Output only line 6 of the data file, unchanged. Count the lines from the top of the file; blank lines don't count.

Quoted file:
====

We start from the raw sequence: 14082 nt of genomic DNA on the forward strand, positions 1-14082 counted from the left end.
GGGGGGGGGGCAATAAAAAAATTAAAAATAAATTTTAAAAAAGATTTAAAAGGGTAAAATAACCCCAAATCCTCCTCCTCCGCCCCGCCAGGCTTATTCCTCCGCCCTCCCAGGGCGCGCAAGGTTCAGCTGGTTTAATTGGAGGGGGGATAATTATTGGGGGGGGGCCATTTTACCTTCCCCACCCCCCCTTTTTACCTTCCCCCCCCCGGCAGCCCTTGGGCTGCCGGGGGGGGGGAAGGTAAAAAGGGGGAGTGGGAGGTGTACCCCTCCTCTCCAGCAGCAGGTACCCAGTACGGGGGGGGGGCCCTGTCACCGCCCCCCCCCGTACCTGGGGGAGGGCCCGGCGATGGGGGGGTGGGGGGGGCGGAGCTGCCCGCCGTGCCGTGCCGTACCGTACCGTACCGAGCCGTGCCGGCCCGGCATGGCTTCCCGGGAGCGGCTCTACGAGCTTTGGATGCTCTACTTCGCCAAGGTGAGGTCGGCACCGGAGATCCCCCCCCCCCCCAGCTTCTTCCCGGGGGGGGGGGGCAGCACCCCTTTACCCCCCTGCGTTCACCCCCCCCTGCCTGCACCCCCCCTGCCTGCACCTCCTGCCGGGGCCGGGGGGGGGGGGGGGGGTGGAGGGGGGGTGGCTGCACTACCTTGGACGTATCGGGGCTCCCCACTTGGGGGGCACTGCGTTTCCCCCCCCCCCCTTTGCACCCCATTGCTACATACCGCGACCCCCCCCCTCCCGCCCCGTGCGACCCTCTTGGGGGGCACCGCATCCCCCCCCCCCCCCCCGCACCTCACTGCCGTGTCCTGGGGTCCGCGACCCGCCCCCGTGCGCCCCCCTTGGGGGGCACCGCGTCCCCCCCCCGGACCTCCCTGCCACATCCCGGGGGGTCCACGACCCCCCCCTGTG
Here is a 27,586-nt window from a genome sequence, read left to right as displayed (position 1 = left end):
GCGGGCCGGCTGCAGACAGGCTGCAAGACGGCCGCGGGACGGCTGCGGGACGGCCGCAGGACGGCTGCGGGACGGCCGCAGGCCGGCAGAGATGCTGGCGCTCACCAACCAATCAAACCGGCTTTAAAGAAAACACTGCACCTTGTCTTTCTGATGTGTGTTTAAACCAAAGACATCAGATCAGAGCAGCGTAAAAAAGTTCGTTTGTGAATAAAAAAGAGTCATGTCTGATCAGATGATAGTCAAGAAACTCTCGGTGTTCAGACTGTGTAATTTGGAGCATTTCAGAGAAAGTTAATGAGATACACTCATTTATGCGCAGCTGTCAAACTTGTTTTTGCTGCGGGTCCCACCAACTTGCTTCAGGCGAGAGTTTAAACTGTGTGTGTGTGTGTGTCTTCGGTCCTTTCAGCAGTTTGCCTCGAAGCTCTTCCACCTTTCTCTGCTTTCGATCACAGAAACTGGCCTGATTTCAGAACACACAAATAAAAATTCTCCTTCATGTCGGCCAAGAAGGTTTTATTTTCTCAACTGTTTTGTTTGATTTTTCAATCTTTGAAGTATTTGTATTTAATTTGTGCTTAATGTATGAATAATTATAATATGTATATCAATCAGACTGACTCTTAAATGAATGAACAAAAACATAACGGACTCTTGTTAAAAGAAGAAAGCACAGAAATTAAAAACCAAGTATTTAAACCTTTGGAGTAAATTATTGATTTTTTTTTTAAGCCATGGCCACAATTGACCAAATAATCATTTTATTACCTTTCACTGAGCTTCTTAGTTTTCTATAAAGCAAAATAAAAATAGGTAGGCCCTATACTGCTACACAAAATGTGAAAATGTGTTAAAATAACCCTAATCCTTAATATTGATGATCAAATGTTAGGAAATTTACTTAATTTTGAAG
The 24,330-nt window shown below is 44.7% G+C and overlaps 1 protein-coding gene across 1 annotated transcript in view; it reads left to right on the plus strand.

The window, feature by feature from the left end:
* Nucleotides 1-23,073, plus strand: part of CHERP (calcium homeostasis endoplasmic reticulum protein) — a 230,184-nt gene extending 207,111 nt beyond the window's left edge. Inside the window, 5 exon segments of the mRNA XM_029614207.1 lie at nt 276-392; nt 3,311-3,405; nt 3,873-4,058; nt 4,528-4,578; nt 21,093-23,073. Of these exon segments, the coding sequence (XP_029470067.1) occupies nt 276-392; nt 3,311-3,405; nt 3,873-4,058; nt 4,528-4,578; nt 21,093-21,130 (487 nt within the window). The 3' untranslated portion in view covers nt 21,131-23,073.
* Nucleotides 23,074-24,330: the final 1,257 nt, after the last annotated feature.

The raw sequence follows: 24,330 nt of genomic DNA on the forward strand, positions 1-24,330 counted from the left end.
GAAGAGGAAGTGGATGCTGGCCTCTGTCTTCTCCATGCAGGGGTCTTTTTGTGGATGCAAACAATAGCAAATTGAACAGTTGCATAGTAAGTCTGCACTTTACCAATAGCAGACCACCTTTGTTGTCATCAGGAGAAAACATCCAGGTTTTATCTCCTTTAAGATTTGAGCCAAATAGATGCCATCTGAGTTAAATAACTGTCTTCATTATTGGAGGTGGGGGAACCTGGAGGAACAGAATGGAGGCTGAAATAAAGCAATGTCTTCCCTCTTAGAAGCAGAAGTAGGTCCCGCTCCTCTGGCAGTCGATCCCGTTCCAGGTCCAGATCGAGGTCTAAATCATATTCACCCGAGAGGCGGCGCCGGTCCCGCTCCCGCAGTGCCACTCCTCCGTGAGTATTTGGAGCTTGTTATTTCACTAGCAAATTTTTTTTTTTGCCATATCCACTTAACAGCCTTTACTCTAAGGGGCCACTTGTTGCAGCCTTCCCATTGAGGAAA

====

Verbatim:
The window, feature by feature from the left end: